El Chato – Bogotá, Colombia

El Chato Restaurant Bogota

Chef Alvaro Clavijo and some of his very, very worthy dishes at El Chato in Bogotá.

Everyone knew that El Chato would be debuting on the list of Latin America’s 50 Best Restaurants in 2018, but nobody knew where the restaurant would land on the list. At the announcement ceremony, restaurants are announced starting at number 50 and working up toward the number one position. As more and more restaurants were announced, many people in the audience (including us) started to wonder just exactly how high El Chato was going to place. Finally, the restaurant was announced way up in the #21 position, making it the highest debut on the 2018 list. We may have been surprised by the high placement, but we were not shocked. Chef Alvaro Clavijo’s dishes, including standouts like sweet crab with squid ink crackers, tender and mild chicken hearts with grated egg yolk, sour cream, and native potatoes, and a grilled hearts of palm salad with tender celery leaves, avocado, and a zingy citrus dressing are absolutely worthy of such high praise.

Gran Dabbang – Buenos Aires, Argentina

Grand Dabang restaurant Buenos Aires

A top 50 restaurant that’s casual and affordable (and delicious)? That’s Gran Dabbang in Buenos Aires.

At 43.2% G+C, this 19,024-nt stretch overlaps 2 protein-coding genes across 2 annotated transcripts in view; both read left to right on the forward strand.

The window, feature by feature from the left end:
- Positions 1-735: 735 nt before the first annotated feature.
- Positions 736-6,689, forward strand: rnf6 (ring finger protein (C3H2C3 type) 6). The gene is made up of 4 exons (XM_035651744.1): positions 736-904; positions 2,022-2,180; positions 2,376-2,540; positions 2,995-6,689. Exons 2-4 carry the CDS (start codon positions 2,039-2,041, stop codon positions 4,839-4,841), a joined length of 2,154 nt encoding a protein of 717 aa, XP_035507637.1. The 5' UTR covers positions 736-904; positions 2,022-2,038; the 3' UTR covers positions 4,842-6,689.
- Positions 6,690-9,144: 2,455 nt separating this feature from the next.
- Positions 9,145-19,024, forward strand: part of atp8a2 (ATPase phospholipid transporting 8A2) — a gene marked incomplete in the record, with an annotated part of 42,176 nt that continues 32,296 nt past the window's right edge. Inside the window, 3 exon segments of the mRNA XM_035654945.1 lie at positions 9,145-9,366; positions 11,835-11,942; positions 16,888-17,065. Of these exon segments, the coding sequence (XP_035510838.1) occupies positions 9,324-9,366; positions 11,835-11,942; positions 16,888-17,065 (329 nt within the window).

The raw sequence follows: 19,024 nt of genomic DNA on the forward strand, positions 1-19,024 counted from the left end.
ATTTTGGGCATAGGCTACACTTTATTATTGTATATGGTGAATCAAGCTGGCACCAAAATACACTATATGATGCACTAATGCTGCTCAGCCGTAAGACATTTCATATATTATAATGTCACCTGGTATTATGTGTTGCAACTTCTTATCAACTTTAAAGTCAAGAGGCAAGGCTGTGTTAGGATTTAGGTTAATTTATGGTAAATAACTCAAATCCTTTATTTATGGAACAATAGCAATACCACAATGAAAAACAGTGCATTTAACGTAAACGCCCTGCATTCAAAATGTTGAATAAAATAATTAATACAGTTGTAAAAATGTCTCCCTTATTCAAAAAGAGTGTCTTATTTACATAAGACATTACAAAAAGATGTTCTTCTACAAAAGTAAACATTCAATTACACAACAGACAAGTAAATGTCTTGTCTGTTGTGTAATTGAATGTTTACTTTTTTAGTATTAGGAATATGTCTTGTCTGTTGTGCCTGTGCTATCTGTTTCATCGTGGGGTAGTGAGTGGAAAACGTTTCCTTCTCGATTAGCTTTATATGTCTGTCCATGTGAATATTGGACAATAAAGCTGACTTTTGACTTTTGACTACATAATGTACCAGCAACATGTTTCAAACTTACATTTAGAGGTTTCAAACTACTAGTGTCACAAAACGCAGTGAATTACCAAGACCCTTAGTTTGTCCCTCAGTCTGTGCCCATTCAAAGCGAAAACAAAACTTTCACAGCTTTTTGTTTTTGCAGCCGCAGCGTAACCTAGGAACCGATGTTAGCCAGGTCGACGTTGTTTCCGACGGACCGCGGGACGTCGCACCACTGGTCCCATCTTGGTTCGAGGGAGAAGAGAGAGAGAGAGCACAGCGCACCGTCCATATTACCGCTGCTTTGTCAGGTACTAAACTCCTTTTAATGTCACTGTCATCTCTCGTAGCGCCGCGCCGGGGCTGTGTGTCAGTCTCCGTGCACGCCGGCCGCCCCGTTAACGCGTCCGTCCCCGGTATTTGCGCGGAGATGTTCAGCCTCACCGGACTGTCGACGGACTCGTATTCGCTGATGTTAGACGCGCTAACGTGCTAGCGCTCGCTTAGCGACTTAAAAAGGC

Chart-topping restaurants are rarely casual or affordable. Gran Dabbang (#38 on the 2018 list of Latin America’s 50 Best Restaurants) is both. Chef Mariano Ramon worked with Argentinean food luminaries like Frances Mallmann and Narda Lepes before opening his own place on his own path. His space is strictly no-frills (simple tables packed into what looks like it used to be a small shop), service is friendly (and fast), you’ll mostly eat with your hands (no one-of-a-kind cutlery here), and you can BYOB (though there is small wine list as well as beer available). Ramon saves the fireworks for his food which is inspired by his favorite East Asian dishes and flavors, but with savvy twists. His take on chaat, a beloved Indian street food, is made with plantains, yucca, split peas, tahini, mustard seeds, thinly-sliced red onion, and herbs. It’s a creamy, slightly sweet, crunchy, fresh, sour, and spicy wonder. Ramon’s cloudlike pakoras are made with swiss chard and topped with sweet carrot chutney and a drizzle of zingy sriracha and cooling house-made yogurt. Portions are moderately-sized and prices are low, so we recommend wrangling a group and ordering everything on the small menu to share around the table. You can’t make a reservation, so get there a bit before opening time and line up on the street.